Executive charter and corporate aircraft operators have complained that they have been unable to get slots at London Northolt Airport since NetJets started using the facility as a forward operating base in December. Under a deal struck with newly formed Northolt Business Aviation to use hangar 311 at the Royal Air Force base, NetJets is entitled to 200 slots per month, accounting for one-third of the 7,000 civil movements permitted annually by the Ministry of Defence.
At the annual conference of Britain’s General Aviation Manufacturers and Traders Association (GAMTA), several operators argued that the arrangement breaches what is supposed to be a first-come, first-served arrangement for slot allocation at Northolt. However, a NetJets spokesman insisted that it does not have an exclusive contract at the airfield.
GAMTA chief executive Graham Forbes said he received an assurance from the RAF station commander at Northolt that NetJets is not being assigned slots in a way that discriminates against other operators. He told his members that slots had been particularly hard to secure during both December and January due to unexpectedly high levels of demand. The problem had been compounded by the fact that a new RAF dispatcher had not realized that civil slots are supposed to be apportioned gradually to ensure that the annual quota is not exhausted too quickly and had given away too many slots in a single day.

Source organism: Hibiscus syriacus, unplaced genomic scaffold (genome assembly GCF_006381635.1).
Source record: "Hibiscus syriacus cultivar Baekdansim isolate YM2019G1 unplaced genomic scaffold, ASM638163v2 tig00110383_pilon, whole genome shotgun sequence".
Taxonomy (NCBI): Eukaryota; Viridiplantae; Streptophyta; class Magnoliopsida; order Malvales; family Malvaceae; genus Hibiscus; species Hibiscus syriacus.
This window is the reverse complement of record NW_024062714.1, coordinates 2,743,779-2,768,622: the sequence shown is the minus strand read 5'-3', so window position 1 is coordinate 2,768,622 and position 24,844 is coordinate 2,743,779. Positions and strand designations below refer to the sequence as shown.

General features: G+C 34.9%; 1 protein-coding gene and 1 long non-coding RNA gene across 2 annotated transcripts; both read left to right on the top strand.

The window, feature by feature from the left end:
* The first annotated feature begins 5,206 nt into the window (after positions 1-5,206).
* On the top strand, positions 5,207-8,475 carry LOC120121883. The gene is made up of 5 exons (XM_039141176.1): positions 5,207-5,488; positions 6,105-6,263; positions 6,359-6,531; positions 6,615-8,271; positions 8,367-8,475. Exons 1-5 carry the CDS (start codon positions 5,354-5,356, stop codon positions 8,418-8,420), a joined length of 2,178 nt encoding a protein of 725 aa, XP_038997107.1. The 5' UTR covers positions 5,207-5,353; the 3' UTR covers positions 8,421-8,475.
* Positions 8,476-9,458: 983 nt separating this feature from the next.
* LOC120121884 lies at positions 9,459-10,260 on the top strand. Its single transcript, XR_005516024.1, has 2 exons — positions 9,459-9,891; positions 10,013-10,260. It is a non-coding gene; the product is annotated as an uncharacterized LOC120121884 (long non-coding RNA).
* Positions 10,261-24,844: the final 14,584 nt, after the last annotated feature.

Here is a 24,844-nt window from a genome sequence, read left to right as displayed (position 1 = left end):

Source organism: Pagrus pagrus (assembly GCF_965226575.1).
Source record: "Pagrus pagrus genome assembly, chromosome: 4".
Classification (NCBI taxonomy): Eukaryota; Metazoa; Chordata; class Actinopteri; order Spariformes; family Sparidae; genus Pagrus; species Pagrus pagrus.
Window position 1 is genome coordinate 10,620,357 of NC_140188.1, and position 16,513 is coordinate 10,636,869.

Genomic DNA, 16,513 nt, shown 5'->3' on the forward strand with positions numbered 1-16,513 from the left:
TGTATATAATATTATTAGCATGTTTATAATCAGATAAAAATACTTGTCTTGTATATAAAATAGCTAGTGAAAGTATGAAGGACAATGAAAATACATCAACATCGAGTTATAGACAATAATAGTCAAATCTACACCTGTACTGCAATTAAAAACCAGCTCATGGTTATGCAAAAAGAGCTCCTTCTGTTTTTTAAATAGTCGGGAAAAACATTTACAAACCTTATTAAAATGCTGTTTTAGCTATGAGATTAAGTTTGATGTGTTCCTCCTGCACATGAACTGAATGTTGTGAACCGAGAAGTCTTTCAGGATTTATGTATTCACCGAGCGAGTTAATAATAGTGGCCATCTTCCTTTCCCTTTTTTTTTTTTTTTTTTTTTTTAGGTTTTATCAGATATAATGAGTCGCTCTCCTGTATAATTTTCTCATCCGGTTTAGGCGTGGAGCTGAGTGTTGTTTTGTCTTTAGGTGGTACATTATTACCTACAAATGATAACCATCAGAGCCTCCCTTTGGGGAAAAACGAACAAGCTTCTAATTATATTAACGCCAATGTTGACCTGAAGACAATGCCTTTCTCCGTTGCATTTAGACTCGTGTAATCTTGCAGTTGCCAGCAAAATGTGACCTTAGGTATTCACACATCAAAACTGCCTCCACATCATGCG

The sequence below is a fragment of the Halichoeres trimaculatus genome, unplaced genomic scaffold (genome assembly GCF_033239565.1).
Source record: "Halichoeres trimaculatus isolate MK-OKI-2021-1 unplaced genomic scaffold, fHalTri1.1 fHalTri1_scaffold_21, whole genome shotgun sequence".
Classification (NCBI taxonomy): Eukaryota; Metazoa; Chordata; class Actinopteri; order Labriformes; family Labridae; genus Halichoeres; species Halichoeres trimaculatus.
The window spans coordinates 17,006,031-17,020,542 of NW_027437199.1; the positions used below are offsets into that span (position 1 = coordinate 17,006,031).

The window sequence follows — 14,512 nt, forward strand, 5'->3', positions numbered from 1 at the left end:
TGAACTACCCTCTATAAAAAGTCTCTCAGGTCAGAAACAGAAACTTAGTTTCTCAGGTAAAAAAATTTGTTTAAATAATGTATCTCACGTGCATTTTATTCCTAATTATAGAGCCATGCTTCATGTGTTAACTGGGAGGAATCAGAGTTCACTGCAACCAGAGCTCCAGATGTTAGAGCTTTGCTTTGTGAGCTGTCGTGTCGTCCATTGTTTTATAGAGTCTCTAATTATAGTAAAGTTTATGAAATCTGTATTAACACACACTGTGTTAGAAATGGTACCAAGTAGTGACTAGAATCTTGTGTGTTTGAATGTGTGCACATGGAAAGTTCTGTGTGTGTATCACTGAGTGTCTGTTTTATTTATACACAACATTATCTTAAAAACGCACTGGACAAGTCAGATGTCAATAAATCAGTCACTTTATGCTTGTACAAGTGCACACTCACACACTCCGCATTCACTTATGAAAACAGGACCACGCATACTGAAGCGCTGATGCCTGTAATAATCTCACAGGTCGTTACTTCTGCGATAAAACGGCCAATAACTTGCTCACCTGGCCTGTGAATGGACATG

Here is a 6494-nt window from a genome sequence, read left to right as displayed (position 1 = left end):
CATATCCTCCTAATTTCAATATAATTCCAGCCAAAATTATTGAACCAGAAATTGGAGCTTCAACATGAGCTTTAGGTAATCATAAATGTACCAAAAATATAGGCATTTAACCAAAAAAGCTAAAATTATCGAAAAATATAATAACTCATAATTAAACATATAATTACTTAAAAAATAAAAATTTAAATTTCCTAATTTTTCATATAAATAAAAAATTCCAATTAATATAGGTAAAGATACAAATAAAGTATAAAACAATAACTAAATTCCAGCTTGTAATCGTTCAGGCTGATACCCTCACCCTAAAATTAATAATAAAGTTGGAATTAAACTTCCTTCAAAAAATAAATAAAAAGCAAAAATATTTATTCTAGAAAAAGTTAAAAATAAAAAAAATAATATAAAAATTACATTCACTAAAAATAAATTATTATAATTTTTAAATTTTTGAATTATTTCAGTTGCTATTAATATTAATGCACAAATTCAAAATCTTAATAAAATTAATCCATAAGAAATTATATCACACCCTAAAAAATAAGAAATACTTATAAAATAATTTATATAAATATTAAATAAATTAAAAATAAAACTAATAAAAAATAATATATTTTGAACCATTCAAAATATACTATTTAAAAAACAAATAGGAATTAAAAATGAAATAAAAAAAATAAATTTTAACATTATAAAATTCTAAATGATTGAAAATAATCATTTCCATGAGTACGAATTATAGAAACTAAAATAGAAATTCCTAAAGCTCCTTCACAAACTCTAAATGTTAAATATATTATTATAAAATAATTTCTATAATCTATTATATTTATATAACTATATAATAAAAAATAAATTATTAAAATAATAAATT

Northolt Handling, the airport’s only licensed FBO, said that the allocation of 200 slots each month to NetJets could prove problematic for other operators in months when only around 250 total slots are available. Depending on demand levels through the course of the year, up to 500 or so slots can be made available in other months, and at these times the NetJets quota does not impinge on other aircraft operators who use the airport.
Northolt Business Aviation leases hangar 311 from the UK government’s Defence Estates agency and makes it available to NetJets on a commercial basis. The hangar was formerly used by three corporate flight departments that have now either closed or moved on, namely Granada, UPC and Dravidian. Northolt Business Aviation is run by Granada’s former chief pilot, Peter Riley.
Based operators have always enjoyed greater flexibility at Northolt, being permitted by the RAF to operate outside the standard hours for civil movements, which are 8 a.m. to 8 p.m. on weekdays.